A crony of Religious Right pseudo-historian David Barton will not be joining the Texas Supreme Court.

Rick Green, a former Texas state representative and “Christian nation” advocate, narrowly lost his bid for the bench earlier this week to state Supreme Court incumbent Paul Green (no relation). This is at least the second time Rick Green has run unsuccessfully for the positon.

That Green was very nearly elected to Texas’ highest court is somewhat shocking. The Dallas Morning News noted that he has been described as a “serial abuser of ethics standards.”  

Indeed, Green has quite a checkered past. While serving as a state representative from 1998-2002, Green was accused of using his office as the backdrop for a dietary supplement commercial. He also drew criticism when he asked the state parole board to grant early release to a man who had defrauded investors but also made a $400,000 loan to a company owned by Green’s father. Purely coincidence, I’m sure.

But that’s not all. While in office, he pressured state agencies to assist one of his law firm’s clients, supplement maker Metabolife International, and he asked lobbyists to donate to a private foundation he started.  

Thanks to these impressive accomplishments, Texas Monthly once put Green on its list of the ten worst lawmakers in the state, the Morning News said.

Green, a Republican, has always denied any wrongdoing. But he lost his reelection bid in 2002 – to a Democrat.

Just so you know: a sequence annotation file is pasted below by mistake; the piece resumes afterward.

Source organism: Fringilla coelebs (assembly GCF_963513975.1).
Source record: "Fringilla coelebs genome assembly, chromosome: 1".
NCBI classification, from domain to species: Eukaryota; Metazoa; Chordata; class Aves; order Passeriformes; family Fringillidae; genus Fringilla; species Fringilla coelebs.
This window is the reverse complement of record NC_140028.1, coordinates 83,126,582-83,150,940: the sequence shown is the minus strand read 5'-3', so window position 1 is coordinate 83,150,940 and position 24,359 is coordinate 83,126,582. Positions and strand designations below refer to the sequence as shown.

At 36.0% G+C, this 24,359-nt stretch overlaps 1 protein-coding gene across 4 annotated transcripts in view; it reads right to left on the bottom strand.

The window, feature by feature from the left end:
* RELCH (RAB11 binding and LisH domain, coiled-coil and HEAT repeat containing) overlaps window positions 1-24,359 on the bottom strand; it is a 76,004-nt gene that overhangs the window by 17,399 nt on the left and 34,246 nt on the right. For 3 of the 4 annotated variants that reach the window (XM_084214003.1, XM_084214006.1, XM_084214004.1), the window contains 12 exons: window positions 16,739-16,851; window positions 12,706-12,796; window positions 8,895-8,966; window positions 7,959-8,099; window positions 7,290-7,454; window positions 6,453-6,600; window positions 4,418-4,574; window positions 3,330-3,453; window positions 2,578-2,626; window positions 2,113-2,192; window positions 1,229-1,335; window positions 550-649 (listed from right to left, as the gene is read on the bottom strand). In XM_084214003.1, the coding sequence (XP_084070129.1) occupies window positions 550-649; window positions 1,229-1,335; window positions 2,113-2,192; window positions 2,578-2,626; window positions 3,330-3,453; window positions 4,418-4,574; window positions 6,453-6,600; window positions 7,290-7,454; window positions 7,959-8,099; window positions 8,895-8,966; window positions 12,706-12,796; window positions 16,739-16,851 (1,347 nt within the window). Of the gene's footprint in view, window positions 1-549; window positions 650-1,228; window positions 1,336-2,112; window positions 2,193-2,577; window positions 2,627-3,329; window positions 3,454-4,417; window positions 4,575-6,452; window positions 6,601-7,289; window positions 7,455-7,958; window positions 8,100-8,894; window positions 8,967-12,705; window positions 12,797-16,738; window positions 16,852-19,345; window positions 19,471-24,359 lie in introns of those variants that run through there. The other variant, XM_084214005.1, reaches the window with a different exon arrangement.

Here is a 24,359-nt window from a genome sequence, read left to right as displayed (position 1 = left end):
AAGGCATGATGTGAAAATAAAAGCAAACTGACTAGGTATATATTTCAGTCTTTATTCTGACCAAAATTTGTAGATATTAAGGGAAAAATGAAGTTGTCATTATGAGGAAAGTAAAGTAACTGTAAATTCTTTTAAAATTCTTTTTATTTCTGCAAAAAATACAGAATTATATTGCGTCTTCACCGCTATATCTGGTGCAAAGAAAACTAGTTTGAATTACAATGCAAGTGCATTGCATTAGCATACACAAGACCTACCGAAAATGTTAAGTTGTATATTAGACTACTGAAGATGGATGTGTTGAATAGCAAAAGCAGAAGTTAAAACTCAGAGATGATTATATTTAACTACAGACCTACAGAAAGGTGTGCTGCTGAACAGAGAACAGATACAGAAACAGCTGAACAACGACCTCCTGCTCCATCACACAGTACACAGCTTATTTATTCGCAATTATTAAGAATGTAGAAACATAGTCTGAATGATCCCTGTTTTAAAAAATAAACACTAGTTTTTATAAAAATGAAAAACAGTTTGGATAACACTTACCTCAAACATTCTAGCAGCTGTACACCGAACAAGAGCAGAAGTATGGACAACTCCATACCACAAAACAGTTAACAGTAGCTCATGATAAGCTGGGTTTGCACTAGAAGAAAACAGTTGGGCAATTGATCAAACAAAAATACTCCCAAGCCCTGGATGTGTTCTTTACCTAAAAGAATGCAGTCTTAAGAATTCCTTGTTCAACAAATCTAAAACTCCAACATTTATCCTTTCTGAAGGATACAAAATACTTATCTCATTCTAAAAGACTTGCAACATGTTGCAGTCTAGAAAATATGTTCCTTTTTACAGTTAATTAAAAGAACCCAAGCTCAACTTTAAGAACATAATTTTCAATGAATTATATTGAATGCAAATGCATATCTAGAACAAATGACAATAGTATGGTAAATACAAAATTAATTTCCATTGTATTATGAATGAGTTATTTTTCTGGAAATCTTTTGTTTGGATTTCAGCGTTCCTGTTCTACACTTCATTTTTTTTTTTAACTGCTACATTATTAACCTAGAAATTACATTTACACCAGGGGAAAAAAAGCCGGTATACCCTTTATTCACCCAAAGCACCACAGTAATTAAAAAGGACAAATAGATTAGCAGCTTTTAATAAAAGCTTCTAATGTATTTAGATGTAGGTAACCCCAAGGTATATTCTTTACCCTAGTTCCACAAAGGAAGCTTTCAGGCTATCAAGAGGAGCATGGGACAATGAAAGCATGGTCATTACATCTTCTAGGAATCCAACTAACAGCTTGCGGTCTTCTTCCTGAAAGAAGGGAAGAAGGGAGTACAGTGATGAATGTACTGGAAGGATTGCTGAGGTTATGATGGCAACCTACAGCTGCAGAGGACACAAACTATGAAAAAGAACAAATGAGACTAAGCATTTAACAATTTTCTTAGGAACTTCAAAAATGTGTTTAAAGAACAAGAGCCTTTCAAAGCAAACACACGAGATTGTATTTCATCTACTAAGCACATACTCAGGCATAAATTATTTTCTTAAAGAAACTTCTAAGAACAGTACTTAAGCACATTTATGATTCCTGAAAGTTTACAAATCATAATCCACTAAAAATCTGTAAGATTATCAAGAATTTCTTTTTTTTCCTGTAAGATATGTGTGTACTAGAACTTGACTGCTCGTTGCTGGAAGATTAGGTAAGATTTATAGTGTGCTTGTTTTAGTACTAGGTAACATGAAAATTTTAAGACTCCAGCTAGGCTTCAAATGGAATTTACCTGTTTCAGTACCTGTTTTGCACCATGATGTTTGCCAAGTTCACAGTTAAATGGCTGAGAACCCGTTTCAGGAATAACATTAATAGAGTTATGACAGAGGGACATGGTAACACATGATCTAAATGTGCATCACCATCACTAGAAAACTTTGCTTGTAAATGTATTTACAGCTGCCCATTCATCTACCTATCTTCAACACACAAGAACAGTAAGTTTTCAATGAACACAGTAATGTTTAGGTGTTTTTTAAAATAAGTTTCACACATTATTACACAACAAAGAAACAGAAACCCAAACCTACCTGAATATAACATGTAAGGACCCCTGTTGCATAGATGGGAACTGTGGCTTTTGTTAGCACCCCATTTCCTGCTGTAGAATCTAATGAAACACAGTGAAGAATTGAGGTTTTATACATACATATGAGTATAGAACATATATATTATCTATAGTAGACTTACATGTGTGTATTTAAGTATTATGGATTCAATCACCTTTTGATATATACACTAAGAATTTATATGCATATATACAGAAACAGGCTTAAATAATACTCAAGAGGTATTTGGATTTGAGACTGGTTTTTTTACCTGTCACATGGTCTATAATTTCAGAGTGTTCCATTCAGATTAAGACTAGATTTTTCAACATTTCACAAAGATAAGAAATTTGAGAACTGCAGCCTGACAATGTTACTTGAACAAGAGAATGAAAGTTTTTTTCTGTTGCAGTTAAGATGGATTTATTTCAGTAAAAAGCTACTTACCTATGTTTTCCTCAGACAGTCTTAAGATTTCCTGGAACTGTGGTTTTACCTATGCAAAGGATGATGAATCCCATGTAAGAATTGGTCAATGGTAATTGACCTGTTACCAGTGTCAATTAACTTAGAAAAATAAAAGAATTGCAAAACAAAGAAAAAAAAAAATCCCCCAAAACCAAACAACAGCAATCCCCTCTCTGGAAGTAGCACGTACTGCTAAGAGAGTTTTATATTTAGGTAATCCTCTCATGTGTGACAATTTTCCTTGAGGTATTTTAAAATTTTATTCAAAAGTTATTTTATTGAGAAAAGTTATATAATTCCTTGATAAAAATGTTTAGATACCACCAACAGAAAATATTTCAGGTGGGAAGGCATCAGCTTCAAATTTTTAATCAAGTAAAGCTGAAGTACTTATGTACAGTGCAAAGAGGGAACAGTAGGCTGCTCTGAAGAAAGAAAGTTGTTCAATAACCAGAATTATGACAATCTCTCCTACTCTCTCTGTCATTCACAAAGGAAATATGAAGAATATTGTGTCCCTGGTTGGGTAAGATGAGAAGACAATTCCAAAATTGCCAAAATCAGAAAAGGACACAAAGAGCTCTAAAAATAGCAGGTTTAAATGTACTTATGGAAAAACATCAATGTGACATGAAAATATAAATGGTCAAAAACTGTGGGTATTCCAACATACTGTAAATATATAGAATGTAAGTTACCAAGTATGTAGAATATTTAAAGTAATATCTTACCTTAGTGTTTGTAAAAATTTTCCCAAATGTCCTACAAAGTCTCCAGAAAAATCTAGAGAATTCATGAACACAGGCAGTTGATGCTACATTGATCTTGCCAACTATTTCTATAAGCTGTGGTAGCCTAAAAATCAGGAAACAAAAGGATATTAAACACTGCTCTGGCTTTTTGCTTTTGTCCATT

And if you thought Green’s troubles were limited to his time in office, you would be wrong. The Texas Observer reported that during Green’s campaign for the Supreme Court this time, he presented himself as conservative both socially and fiscally. Yet, records show, Green is having trouble paying back a loan of nearly $500,000 that he received from the city of Gonzales in 2014 to renovate a local hotel and restaurant. It seems that business hasn’t been doing so well, leaving Green in financial trouble.

That Green will not be taking a seat on the Texas Supreme Court is great news for everyone. Aside from his ethical lapses, Green is a devotee of Barton – the Texas-based phony historian who claims the United States was founded to be an officially “Christian nation.” Barton’s WallBuilders website lists Green as a “national speaker, author, and radio host” who “travels the nation speaking for David Barton’s WallBuilders organization and Rick and David co-host the national daily radio program, WallBuilders Live!”

Green also runs a camp for kids called “Patriot Academy.” He bills it as “a six-day political training and leadership program where students age sixteen to twenty-five learn about America’s system of government from a Biblical worldview.”

Of course America’s government isn’t based on the Bible, but Green seems to think otherwise. During a 2013 talk at a church in Hawaii, Green claimed America was founded on “Christian principles.”

“We have to look right there in the Declaration of Independence for the birth certificate of America,” Green said. “When we talk about ‘We hold these truths to be self-evident,’ that means there’s a right and a wrong…. The idea that [the Founders] said there is a creator and that creator is the source of our freedom, that set up the philosophy for how our system works.”

Green’s view of the founding of the United States has absolutely no basis in reality. As we’ve said many times, the Founding Fathers intended the United States to have a secular government. After all, the Constitution makes no mention of Christianity, God or even Jesus. That’s important because the Constitution – not the Declaration – is the basis for U.S. law.   

Individuals who have no understanding of the basis for America’s legal system clearly do not qualify to interpret the Constitution – as judges must do. Fortunately, Green is 0 for 2 in Texas judicial elections. Say goodnight, Rick.